It’s been exactly one week since I arrived in the Netherlands. Although that might seem like a short amount of time, I’ve already noticed a lot of cultural differences. The classes are very different here. None of my teachers have no electronics policies, unlike my UVa professors. And it’s not considered rude to talk during an entire lecture or use your phone, unlike it is at UVa. Outside of campus, I’ve noticed other cultural differences. Big-box stores aren’t really a thing here. You have to go to five different mom-and-pop stores to get what you need in the way of groceries as opposed to making one trip to Target or Walmart. People don’t buy their groceries in bulk here but rather make many small trips throughout the week.
I hope you are excited to embark on your journey to Rotterdam! Studying abroad in the Netherlands is going to be an amazing experience, just make sure you still find some time to study. In order for you to make the most out of your experience it is important to set goals and gather your thoughts prior to departure, which I will discuss with you in this letter.
It’s truly remarkable to think about how much knowledge I’ve gained from my short semester abroad. From traveling, learning languages, taking courses and gaining friendships – the experience was well worth its cost. Although I miss Europe, it’s refreshing to be back home and have life be a bit simpler for awhile. I no longer have to think about different currencies, language barriers, international banking fees, etc. Shortly after landing at JFK airport, I bought a snack at the airport and I was literally calculating the math in my head to figure out the Euro to USD conversion until I realized that my transaction was already in USD and should remain that way for awhile. So, the simplicity factor is what I’m most happy about returning to, however, traveling throughout Europe at free will is going to be something I’ll miss until I return back to it.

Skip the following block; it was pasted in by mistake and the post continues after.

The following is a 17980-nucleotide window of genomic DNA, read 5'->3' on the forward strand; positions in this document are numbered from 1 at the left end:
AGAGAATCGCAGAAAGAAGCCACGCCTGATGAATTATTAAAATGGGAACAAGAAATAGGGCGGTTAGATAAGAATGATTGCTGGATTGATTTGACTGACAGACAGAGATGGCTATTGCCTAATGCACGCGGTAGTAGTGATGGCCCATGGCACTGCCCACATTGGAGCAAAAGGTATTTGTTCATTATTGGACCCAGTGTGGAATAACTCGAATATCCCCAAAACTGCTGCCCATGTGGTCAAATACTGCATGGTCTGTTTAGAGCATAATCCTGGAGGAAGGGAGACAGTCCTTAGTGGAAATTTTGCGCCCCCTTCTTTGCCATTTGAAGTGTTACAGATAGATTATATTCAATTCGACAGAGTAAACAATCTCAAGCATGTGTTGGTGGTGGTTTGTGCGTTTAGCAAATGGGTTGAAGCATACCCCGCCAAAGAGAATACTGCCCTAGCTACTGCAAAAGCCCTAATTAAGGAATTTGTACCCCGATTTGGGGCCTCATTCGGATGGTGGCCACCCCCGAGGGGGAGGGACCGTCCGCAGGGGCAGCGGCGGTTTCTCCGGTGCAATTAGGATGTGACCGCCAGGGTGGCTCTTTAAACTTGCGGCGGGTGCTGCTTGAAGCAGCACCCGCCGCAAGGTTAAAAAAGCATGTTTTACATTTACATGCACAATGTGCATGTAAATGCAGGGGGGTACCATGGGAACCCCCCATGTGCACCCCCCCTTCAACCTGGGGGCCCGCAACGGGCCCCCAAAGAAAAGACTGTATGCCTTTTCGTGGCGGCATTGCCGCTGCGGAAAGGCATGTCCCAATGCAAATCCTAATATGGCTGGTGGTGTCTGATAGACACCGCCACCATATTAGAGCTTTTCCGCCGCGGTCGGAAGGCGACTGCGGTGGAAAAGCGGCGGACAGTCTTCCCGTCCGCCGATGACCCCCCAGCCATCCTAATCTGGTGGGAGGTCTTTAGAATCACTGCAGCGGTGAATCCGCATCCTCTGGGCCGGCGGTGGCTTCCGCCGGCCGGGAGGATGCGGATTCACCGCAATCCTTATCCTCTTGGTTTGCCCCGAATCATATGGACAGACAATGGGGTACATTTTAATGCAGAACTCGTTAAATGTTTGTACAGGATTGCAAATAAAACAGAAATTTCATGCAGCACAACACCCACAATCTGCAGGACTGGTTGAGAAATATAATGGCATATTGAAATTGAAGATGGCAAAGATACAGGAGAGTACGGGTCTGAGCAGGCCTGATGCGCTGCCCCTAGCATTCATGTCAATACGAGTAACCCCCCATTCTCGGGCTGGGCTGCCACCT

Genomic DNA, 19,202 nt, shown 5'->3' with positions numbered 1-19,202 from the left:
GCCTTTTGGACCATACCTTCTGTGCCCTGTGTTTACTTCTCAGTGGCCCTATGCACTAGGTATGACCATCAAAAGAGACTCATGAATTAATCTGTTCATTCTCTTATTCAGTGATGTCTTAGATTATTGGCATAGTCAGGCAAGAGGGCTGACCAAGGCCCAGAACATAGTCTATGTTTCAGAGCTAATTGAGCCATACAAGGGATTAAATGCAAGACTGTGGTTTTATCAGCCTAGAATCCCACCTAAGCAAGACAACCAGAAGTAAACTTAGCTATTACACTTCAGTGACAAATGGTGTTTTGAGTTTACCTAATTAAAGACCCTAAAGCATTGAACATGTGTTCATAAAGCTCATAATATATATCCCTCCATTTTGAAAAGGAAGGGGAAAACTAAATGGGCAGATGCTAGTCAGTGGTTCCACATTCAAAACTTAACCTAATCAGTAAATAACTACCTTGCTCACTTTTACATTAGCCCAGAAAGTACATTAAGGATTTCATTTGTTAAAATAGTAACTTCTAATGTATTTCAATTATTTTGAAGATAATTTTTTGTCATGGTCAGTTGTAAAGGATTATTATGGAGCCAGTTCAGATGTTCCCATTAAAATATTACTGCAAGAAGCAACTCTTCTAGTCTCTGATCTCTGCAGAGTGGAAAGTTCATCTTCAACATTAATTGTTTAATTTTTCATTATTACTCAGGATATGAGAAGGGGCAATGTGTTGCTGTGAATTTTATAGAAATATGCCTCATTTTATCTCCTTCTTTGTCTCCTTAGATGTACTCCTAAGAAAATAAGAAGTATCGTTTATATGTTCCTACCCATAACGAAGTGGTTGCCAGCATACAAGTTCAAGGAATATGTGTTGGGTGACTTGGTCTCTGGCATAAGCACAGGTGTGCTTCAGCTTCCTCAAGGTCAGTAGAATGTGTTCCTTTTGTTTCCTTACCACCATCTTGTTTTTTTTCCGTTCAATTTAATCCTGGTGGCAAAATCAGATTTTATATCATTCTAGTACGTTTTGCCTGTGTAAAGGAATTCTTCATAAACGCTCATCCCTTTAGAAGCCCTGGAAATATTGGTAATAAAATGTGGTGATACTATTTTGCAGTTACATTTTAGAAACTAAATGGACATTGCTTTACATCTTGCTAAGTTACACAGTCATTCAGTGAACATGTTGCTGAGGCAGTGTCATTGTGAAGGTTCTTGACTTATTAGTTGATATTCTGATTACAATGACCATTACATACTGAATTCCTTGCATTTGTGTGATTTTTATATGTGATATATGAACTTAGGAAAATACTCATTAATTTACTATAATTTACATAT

Being back home in America is almost surreal. Everything is the same and completely different all at once. It’s almost like I’m experiencing what it’s like to live in America and be an American citizen all over again. That is not to say that I wasn’t an American while I was in the Netherlands, because I most assuredly stood out as one on lots of occasions. What I mean to suggest is that the lens through which I view my own life and the culture of America has shifted because I now have this expanded understanding of America from the European perspective as well. I see the U.S. being in a more unstable place politically now than I saw it before I went abroad because I’ve looked in the eyes of so many wide-eyed internationals and have seen their complete lack of belief at the things that are happening here. However, in classes, the USA is still the benchmark against which all countries seem to continue to compare themselves. Taken together, this could be indicative that we are still the leaders in the dream for a better, freer world but that our leadership is faltering and our message is becoming clouded and misaligned with the values we once held so strongly.
As my semester abroad nears it end, I’m becoming more grateful for my experiences while also having mixed feelings. It’s as though I’m leaving one home to return to another. Of course it’ll be great to be home in New York, however, I must admit that I wish that Rotterdam were much closer to the states. There’s no doubt in my mind that I’ll return to Rotterdam in the future, but since traveling there isn’t very convenient it’ll have to be less often than I’d like. For now, I’ll settle with having my second home being 3,635 miles away.